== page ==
Defined

According to the International Affiliation of Tongue-Tie Professionals (IATP), tongue tie can be defined as,
 “An embryological remnant of tissue in the midline between the undersurface of the tongue and the floor of the mouth that restricts normal tongue movement.”

The Impact

The negative impact of tongue-tie varies from person to person.  Tongue tie can hold the base of the tongue down instead of allowing it to assume its normal resting position on the palate.

Results could include:

+ Dental crowding

+ Narrow palate

+ Tongue that can no longer fit into palate for appropriate rest posture, speech, and swallowing

+ As the muscles of the body relax during sleep, the tongue can fall backward and obstruct the airway.

+ Inappropriate feeding behaviors (gagging, packing, expelling, vomiting, swallowing whole, refusing)

+ Mouth breathing

+ Impacts on craniofacial development ("long face")

+ Increased cavities due an inability to effectively clear the food particles

+ Mumbling or speech errors

In breastfed infants:

Inability to latch/ unsustained latch/ shallow latch

Maternal nipple pain/trauma

Recurrent mastitis/thrush

Penetration/aspiration

Poor endurance

Increased respirations

Falls asleep nursing

Poor weight gain

GER

Combative behaviors

Extensive gas/hiccups

Lipstick-shaped nipples

Constant nursing

Lip blister

Anterior loss

Gagging

Poor milk supply

Extended feedings

Munching at breast

Overly strong suction

 

In bottle-fed infants:

Anterior loss

Gagging

Penetration/aspiration

Increased respiration

Clicking

Poor weight gain

Combative behaviors

Poor endurance

Lip blister

GER

Excessive gas/hiccups

Constant feeding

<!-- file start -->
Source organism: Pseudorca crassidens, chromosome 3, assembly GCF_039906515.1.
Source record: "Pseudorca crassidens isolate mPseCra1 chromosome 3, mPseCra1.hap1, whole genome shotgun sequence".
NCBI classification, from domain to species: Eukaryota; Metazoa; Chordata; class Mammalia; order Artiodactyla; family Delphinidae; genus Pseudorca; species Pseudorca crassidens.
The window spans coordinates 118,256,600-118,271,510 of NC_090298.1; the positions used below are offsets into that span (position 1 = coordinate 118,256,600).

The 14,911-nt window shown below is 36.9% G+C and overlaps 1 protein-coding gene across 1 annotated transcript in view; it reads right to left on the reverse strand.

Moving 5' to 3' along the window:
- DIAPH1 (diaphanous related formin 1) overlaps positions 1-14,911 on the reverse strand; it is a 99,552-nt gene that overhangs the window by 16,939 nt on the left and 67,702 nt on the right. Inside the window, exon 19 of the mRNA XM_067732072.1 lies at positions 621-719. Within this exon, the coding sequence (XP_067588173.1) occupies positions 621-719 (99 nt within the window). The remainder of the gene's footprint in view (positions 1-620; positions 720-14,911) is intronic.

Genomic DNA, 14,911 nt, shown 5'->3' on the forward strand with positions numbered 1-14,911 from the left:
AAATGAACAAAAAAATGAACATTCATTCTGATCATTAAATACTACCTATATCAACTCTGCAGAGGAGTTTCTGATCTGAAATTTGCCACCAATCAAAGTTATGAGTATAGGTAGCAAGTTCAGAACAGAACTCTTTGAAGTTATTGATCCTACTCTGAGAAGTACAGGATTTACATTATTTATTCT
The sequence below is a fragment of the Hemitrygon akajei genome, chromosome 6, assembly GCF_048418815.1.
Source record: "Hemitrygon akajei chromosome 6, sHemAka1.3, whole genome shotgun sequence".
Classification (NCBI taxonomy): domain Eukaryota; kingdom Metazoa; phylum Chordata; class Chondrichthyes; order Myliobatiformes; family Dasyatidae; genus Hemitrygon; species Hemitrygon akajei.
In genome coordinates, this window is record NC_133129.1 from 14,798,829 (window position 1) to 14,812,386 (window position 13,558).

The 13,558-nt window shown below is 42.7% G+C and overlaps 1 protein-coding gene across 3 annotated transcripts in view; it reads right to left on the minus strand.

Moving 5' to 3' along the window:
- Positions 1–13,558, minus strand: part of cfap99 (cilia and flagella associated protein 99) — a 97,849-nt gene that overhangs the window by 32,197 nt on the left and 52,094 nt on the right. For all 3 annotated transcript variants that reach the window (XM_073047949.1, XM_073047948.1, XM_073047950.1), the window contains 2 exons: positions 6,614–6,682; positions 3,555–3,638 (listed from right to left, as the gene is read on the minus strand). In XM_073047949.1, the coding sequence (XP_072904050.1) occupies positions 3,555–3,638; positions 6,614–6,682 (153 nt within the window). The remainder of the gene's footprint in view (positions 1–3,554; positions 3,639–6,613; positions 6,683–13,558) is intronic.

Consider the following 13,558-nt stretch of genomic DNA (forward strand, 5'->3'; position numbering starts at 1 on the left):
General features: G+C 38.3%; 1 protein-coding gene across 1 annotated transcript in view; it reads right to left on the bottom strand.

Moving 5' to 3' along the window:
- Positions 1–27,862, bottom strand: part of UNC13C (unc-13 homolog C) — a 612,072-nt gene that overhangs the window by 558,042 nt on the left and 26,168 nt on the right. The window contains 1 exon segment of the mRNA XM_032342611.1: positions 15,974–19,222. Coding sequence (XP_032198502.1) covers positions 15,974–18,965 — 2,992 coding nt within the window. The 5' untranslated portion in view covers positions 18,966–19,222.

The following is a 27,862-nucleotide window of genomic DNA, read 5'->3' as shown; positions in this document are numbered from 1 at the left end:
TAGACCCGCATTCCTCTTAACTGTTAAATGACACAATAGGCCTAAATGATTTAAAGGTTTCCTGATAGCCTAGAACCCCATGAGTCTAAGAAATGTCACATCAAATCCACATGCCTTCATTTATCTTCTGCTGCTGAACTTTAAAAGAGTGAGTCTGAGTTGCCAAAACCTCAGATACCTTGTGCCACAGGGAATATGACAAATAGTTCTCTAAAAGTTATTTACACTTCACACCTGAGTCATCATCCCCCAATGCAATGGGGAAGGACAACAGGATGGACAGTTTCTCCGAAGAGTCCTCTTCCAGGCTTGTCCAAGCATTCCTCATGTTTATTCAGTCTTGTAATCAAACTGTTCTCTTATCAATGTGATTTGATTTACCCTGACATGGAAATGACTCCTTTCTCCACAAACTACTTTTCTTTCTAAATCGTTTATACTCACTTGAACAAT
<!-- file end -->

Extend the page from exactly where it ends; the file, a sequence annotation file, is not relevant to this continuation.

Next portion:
Falls asleep feeding

Extended feedings

Collapsing bottle nipple

At Link to Communication, LLC, a functional assessment is key to appropriate treatment.

It is not a linear process.

It is team-based.

Function is KEY.

Structure and function have a dynamic relationship.

Client must be symptomatic (not cosmetic or preventative).

Release decision is up to client/parent.
.

Function

Symptoms

Appearance 

Looking at Function: 
“Normal” Range of Motion

+ Lift the tongue to the palate with a wide open mouth .

+ Swing the tongue side to side.

+ Touch the maxillary molars with ease.

+ Lay the tongue on the roof of the mouth without excessive jaw      movement or restriction.

+ Look at the other structures – palate, occlusion, etc. 

+ Check for compensations - activation of neck muscles, jaw shifting, even eyebrows try to assist in supporting the tongue.

Different classifications

If the client's team recommends a lingual and/or labial release (tongue tie and/or lip tie release), the client will be referred to a trained provider. Myofunctional therapy must happen prior to and after the release for the best results.  Research on the benefits of myofunctional therapy:  

Lingual Frenuloplasty With Myofunctional Therapy 

Manual Therapy Prior to and After Frenectomy 

Functional

Evaluation

Find the best treatment specifically tailored to the client.

Myofunctional Therapy

Initiate neuromuscular reeducation to maximize the success of the therapy after surgical revision.

Release

We only refer to providers who have had additional education in lingual and labial releases. 

Post-post Therapy

Post operative myofunctional therapy provides individualized care for the client to optimize recovery and healing after surgery, as well as strength training and pattern retraining exercises for the tongue and orofacial muscles. 

Ankyloglossia affects 4.8% of the population, more often males than females (3:1 ratio).

PHONE 402-484-0326

FAX 402-484-0229

5760 S 86th Drive Suite 2
Lincoln, Nebraska 68526
USA

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